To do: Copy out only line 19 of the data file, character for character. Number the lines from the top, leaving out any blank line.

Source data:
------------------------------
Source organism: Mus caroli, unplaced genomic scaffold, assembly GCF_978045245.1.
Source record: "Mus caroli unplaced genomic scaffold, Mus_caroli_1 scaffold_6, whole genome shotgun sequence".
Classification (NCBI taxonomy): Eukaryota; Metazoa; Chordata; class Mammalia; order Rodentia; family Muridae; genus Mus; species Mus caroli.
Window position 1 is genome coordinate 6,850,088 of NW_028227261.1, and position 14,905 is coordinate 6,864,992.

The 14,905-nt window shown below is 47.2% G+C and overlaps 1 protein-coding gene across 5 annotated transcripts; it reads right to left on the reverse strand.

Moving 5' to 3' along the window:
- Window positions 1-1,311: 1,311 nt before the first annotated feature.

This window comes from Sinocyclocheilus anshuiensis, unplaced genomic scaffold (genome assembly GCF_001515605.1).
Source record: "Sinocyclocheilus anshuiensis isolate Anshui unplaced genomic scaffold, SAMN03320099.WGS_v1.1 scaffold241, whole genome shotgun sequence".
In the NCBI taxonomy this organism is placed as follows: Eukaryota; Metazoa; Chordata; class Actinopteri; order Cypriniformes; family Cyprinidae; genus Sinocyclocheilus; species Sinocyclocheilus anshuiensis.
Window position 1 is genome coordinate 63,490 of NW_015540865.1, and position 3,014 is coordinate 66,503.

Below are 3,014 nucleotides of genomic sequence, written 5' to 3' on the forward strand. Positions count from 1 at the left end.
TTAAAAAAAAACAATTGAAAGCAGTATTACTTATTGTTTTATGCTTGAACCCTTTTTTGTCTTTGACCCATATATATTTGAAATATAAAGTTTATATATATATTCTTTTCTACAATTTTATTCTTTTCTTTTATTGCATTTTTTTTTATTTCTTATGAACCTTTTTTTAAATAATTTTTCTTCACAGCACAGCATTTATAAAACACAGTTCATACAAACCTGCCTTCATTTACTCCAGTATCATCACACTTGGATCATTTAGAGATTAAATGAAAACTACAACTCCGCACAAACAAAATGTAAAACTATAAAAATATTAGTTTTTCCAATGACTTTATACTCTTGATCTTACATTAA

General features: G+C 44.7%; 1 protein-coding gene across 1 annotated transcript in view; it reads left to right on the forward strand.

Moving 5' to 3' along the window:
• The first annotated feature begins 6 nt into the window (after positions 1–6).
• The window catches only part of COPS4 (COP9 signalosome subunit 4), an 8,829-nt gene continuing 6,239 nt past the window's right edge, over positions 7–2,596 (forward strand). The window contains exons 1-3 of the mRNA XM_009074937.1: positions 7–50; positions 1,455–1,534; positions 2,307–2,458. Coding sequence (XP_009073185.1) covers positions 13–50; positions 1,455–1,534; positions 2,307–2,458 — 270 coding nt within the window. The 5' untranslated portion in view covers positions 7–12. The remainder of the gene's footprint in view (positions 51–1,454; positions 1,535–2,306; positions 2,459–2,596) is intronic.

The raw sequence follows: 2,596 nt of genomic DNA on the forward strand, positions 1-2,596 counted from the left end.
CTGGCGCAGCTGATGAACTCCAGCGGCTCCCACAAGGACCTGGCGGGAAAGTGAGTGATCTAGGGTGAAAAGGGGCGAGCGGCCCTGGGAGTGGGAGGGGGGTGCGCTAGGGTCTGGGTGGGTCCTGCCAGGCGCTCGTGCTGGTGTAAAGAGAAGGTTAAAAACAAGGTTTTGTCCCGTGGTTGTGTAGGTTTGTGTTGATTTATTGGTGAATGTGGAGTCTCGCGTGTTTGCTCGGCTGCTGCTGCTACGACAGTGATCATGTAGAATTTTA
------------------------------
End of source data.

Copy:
CTGGCGCAGCTGATGAACTCCAGCGGCTCCCACAAGGACCTGGCGGGAAAGTGAGTGATCTAGGGTGAAAAGGGGCGAGCGGCCCTGGGAGTGGGAGGGGGGTGCGCTAGGGTCTGGGTGGGTCCTGCCAGGCGCTCGTGCTGGTGTAAAGAGAAGGTTAAAAACAAGGTTTTGTCCCGTGGTTGTGTAGGTTTGTGTTGATTTATTGGTGAATGTGGAGTCTCGCGTGTTTGCTCGGCTGCTGCTGCTACGACAGTGATCATGTAGAATTTTA